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Anti's argue guns lead to shoot outs

Discussion in 'General Gun Discussions' started by Yohan, Jan 12, 2003.

  1. Yohan

    Yohan New Member


    Guns at council meetings argued

    January 12, 2003 Posted: 04:50:10 AM PST

    The prospect of a shootout at a Modesto City Council meeting involving members of the council has sparked a spirited debate on the wisdom of arming city officials.

    Councilman Will O'Bryant, a retired Alameda County sheriff's deputy, is at the center of the controversy.

    Concealed firearms are allowed at Tenth Street Place, where council meetings are held, as long as the bearers have permits.

    O'Bryant has refused to confirm or deny that he carried a concealed weapon during Tuesday's open meeting, saying it is his own business.

    "I'm a retired law enforcement officer, I have a concealed weapons permit and I'm an expert in firearms training," O'Bryant said. "It's my own personal business how, when and where I carry a concealed weapon. I never comment on where I carry my weapon."

    Police Chief Roy Wasden and Councilwoman Janice Keating fully agreed, and Councilman Denny Jackman partially agreed. Mayor Carmen Sabatino, and Councilmen Tim Fisher and Bruce Frohman see things differently.

    A large crowd attended Tuesday's meeting that featured some hot-button topics, including a controversial road project in the La Loma neighborhood and people confronting Councilman Bill Conrad over remarks he made previously about Hispanics. At one point in the latter discussion, Sabatino banged his gavel and called a recess to restore order.

    Said O'Bryant: "I don't want to tell you if I was carrying (a firearm) or not. But I will say that if I did, as a retired law enforcement officer I know from experience that when any racial issue is raised at public meetings, splinter radical groups show up who can be disruptive and violent. If I did, it was for an abundance of caution to protect myself, citizens and the council."

    Keating, who sits next to O'Bryant on the dais, said: "Will is perfectly within his rights should he want to carry it. Having someone next to me with a weapon probably wouldn't be a bad thing. We're from the Central Valley. Guns are like a way of life."

    Wasden, who carried a concealed firearm as usual to Tuesday's meeting, said many retired officers carry guns.

    "It's a personal decision on (O'Bryant's) part," the chief said. "It doesn't concern me at all. He is trained and has experience."

    But Sabatino, Fisher and Frohman noted that an armed, uniformed police officer, usually stationed at the back of the chamber, provides security at every council meeting.

    "That should be enough," Sabatino said. "I'll be strong about this: I will not conduct a meeting if council members have concealed weapons. I just think it's inappropriate."

    Sabatino, who has received death threats, has applied for a concealed weapons permit, recently finishing firearms training and a written exam. He has yet to buy a gun and complete the permitting process, he said.

    "I wouldn't dream of bringing a concealed weapon in the chambers," the mayor said.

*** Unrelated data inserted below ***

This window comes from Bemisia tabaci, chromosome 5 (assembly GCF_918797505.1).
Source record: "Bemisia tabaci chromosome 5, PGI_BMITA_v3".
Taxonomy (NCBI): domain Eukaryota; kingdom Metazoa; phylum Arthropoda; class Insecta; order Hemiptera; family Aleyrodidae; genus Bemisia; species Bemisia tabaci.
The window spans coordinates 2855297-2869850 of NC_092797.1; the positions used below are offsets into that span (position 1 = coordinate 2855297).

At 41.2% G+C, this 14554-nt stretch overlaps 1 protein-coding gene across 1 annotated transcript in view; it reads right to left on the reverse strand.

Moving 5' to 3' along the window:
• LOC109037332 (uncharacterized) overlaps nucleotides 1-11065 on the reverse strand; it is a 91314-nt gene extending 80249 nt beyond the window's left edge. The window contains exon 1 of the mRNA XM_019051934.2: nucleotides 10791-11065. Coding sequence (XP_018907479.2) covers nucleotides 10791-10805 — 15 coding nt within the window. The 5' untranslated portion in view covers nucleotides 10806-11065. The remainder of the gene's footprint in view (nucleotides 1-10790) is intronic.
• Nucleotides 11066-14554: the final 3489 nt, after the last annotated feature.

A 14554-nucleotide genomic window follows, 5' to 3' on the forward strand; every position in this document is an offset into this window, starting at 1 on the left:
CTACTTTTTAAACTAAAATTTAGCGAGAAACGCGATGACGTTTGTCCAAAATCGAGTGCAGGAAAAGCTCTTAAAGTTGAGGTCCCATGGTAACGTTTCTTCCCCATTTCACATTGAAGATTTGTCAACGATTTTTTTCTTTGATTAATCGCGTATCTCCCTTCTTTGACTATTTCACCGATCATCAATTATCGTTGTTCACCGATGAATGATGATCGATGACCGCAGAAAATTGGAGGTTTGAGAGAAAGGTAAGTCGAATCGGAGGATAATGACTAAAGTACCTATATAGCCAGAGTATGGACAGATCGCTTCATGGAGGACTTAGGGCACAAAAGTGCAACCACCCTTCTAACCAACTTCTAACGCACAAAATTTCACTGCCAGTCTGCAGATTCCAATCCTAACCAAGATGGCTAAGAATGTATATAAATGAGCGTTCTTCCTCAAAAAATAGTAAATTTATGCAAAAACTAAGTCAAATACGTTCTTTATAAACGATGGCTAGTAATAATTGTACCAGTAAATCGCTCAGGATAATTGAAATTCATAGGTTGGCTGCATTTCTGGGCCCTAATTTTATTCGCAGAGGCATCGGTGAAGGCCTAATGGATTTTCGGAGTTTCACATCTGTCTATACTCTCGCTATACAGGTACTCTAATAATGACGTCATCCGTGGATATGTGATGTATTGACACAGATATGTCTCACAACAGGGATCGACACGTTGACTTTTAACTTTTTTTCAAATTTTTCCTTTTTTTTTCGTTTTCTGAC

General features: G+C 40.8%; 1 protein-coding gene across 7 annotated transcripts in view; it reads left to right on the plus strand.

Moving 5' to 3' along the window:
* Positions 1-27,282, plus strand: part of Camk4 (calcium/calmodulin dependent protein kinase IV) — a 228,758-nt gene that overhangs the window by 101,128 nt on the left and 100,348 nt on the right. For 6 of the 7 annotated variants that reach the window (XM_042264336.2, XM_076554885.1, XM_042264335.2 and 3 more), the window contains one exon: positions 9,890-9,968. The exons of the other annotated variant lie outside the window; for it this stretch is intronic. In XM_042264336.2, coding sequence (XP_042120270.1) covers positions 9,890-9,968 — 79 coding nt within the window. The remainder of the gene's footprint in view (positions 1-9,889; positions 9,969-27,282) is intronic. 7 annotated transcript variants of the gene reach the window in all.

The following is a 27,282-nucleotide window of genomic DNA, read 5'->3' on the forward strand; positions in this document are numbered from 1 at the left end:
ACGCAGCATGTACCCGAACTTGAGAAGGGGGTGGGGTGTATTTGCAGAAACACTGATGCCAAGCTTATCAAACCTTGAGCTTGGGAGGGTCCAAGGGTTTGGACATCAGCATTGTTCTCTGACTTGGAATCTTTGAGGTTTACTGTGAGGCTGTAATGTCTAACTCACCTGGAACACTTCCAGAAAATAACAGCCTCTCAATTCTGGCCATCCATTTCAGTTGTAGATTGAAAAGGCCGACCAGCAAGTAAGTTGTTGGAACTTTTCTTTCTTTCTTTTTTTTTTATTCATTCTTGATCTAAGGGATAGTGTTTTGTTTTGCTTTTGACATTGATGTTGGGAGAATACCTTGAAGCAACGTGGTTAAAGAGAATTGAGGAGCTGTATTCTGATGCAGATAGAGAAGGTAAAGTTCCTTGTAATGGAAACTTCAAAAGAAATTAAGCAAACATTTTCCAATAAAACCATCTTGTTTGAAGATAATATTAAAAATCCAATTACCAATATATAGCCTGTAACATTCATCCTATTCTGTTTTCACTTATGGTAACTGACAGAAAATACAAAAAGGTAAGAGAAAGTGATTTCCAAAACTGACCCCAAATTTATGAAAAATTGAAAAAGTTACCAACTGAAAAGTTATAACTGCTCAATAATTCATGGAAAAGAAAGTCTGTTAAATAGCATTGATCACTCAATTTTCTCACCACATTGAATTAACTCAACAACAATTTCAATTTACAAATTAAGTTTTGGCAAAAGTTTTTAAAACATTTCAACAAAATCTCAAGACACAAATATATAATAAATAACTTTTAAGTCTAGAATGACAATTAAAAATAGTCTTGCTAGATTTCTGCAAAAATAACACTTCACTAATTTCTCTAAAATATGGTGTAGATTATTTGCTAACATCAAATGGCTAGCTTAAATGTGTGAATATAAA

Frohman and Fisher said they are uncomfortable with the idea of any armed council member making important decisions.

    "I don't believe there is any place for guns in the chambers," Frohman said, excepting the uniformed officer. "We know (that officer) has got (a firearm), we know he's there to protect us, is going to be predictable in his actions and is not subject to the type of anger we are up on the dais when we get into arguments about policy-making. It's not the duty of council members to provide security."

    Constitutional right cited

    Virgil McVicker, president of the local chapter of the Madison Society, which advocates Second Amendment rights, said the U.S. Constitution guarantees the absolute right to bear arms. A permitted, retired officer certainly has the right to carry a weapon wherever it is not prohibited, McVicker said.

    "I have a permit; would I carry into a City Council meeting? Most likely not, unless somebody had threatened me," McVicker continued. "It's a matter of personal judgment at that point. If I felt my or my family's life was threatened, I'm going to carry a gun."

    McVicker teaches gun safety courses for people seeking permits. Included are discussions about places that prohibit guns, even when bearers have valid permits. These places include public venues like some amusement parks and sports stadiums.

    Last year, Assemblywoman Barbara Matthews, D-Tracy, pushed unsuccessfully for a bill that would let off-duty and retired officers take concealed weapons anywhere, even where they are banned. She argued that the Sept. 11, 2001, terrorist attacks increased the need for more armed officers in public, before the bill faltered.

    Matt Bennett, Americans for Gun Safety spokesman in Washington, D.C., said his group does not have a problem with retired officers bearing arms.

    "As long as he's following all the rules, that's legitimate, that's his choice," Bennett said. "Whether it's wise or not, we don't really make that judgment."

    Jackman said the "lethal capacity" of a handgun gives him pause. However, "if someone is bearing down on us (from the audience), and if Will is over there with a weapon and can protect us, that's great. You can look at it as an additional measure of security."